Wednesday, June 17, 2009

I Smelled It. I Always Smelled It.

In eighth grade, we had a science teacher who was a little crazier than the rest--and that's saying something. Science teachers are a rare breed of crazy, made that way, probably, by their intense love for subjects most people take for granted (genetics, wind patterns, chemical reactions, etc.).

But our eighth grade science teacher was really a hard type of crazy: frazzled, stressed, unhinged. It was rumored he'd been a Navy man in some war--which war was indeterminable since we couldn't suss out his age--and that he'd come under heavy fire, which--again, rumors, rumors--had left him with some pretty drastic shell-shock.

This made the girls sad and made the boys intrigued. It never failed: the day we had a test, some boy walking to class could be counted on to suggest that he was going to whistle out the sound of a falling bomb so our teacher would yell, "TAKE COVER!" and, of course, put the test on hold.

No one ever did this, and we always ended up in class, taking the test that none of us wanted to take.

And when I was in class--ninth period, the last class of the day--I sat behind a popular and beautiful boy. Let's call him Bill. He had dark skin and deep brown eyes. He had thick hair that was always combed neatly into place, even after gym, even after wrestling matches.

Our science teacher had put us in assigned seats, otherwise this boy would have never chosen to sit in front of me. But because that was his lot, he decided to make the best of it, and he talked to me. Incessantly.

He got me in trouble with our science teacher all the time. There I would be, trying diligently to listen to Mr. Thompson talk about atoms, and Bill would turn around and say something to me. He might be talking about how much he hated science or about those gristly cheeseburgers that had been served for lunch or about the girl he had a crush on--guys always liked to confide relationship problems in me--but no matter what he was talking about, I'd always try to listen in a covert way. Mr. Thompson was a bit of a control freak, and he got mad when people broke the rules--like no talking--in class. And it wasn't that he screamed and yelled when he got mad; it was worse than that. He just stared at you, dead-on, and shamed you straight to the core with his sad, tired eyes.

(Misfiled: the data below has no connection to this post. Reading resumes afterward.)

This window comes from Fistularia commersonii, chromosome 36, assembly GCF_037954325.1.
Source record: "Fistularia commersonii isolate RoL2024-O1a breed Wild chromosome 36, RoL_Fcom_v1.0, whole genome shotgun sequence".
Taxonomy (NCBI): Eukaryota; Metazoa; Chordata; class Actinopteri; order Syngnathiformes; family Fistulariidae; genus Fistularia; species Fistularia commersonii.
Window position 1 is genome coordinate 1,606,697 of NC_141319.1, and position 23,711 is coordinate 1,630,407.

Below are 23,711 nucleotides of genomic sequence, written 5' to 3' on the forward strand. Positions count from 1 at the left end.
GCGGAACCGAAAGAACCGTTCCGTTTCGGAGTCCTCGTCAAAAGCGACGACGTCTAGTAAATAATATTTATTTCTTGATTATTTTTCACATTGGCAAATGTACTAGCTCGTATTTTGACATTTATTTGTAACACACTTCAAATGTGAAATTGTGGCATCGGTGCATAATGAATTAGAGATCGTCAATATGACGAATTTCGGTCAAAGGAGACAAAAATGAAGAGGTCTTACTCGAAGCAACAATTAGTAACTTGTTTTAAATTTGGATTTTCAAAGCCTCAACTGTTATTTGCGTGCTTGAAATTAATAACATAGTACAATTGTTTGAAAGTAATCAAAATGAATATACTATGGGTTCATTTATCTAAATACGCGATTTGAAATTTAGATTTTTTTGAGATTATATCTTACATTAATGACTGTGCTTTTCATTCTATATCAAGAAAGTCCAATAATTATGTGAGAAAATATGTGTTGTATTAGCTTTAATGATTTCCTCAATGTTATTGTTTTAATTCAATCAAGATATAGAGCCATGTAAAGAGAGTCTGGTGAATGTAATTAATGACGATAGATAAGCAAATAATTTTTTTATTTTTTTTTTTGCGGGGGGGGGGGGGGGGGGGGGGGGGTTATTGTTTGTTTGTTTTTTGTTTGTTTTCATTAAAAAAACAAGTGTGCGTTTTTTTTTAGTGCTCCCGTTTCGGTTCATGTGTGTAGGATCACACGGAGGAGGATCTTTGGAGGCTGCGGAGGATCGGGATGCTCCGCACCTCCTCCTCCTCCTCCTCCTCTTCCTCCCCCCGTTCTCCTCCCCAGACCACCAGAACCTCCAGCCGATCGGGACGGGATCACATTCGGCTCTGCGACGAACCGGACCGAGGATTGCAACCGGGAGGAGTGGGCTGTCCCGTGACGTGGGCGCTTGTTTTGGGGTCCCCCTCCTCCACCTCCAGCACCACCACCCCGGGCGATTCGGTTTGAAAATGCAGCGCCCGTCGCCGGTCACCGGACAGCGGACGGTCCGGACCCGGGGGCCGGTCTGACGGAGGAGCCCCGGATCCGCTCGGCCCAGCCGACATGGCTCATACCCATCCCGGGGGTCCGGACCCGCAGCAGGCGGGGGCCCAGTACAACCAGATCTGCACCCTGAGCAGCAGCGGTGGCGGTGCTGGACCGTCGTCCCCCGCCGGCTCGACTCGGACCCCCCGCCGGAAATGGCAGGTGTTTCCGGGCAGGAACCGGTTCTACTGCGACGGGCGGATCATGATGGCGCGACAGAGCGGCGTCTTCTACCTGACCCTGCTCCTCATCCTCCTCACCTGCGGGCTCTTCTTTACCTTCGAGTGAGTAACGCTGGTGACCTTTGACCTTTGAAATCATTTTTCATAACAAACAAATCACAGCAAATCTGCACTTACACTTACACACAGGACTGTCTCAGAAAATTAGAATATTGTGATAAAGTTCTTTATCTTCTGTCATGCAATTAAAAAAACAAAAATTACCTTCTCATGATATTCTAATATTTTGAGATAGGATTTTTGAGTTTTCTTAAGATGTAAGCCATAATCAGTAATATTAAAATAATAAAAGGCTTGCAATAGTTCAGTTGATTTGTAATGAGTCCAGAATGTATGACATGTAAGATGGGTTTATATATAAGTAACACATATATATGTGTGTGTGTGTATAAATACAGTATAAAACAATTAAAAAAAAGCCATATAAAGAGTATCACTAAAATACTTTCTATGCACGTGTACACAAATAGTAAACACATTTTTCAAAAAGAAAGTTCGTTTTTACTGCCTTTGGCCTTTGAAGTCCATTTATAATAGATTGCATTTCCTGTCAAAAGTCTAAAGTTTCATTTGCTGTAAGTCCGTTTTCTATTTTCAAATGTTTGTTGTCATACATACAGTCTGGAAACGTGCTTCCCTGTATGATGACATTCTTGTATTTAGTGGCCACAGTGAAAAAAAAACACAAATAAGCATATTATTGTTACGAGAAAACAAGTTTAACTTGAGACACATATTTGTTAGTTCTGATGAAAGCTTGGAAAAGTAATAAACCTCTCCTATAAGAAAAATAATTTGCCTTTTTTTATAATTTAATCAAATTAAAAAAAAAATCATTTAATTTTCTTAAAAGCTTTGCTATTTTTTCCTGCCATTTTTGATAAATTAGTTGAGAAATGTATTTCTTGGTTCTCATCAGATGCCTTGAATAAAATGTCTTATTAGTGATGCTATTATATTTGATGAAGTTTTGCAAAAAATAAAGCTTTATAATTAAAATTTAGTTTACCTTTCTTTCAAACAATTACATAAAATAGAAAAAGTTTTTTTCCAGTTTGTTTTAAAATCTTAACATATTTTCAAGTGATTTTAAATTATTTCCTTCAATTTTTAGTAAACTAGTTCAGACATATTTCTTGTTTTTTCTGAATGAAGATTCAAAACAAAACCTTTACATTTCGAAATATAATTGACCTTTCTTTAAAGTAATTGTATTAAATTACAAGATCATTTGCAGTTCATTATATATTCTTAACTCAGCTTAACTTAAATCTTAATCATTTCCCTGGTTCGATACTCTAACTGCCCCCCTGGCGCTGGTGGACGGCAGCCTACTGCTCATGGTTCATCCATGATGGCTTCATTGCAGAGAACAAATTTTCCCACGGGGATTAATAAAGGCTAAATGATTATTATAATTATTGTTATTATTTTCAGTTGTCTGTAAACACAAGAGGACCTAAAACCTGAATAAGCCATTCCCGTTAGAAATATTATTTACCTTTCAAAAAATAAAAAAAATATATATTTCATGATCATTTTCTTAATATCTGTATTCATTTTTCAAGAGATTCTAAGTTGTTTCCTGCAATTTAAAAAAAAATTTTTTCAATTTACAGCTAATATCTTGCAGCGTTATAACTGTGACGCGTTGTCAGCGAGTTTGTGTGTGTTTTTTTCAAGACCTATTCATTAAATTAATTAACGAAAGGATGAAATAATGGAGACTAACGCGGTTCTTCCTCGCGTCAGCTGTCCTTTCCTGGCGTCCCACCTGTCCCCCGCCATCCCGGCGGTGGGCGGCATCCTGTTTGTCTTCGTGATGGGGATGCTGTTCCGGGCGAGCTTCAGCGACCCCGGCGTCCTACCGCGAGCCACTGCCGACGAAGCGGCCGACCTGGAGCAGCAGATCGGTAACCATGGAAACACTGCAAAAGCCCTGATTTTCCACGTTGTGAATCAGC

So, to avoid the shaming, I tried to nod along to whatever Bill was saying so that I didn't actually have to open my mouth to speak. But as much as I wished that would work, it didn't, and Bill would needle me with questions that required an honest-to-God answer instead of some sort of head nod. So, because he was cute and because he was actually nice--a surprise to me--I always sighed and opened my mouth to whisper some sort of answer. We got caught a lot. I was embarrassed--after all, I was a good girl; I didn't get shamed by teachers--but there was little I could do about it. I'd explained to him one day that I didn't want to make Mr. Thompson upset anymore, and Bill said he'd be good, he'd be better, he'd stop, but that lasted only for a day, and the next he was back to chattering my ear off until the bell rang.

But talking wasn't the only thing Bill did. He also farted. He farted a lot. And whenever he farted, he'd immediately turn around, paste on a giant grin, and say, "Hey, Jess. Do you smell that?"

Of course I smelled that. It was hard not to. The boy was rank. Always. Every day. Rank. But I was so embarrassed by his willingness to fart and share that fart with other people that I often pretended I couldn't smell it. I held my breath and pretended I was a girl with a severely damaged sense of smell.

"What are you talking about?" I'd say. "I can't smell anything."

So he'd try harder. "Hang on a second," he'd say and then he squinched his face up, trying to squeeze out another round.

It just wasn't right. He was a popular boy. Popular boys were beautiful and pristine. They were little gods. They weren't supposed to walk around farting everywhere they went and then asking people if they smelled something. That was what unpopular boys did. The ones who didn't wash or wore sweatpants to school. They were the farters, and that fit. But the popular boys? It just seemed wrong. Somehow they'd risen to their famed status, and I felt it was only fair that they should be held to a higher standard.

But even though I blushed and tried to ignore Bill's farts, it didn't dissuade him from trying again every single day. If I said I didn't smell them, he would get disappointed for a split second, but then he'd shrug, inhale deeply, and smile.

"Smells good to me," he'd say. "Real good."

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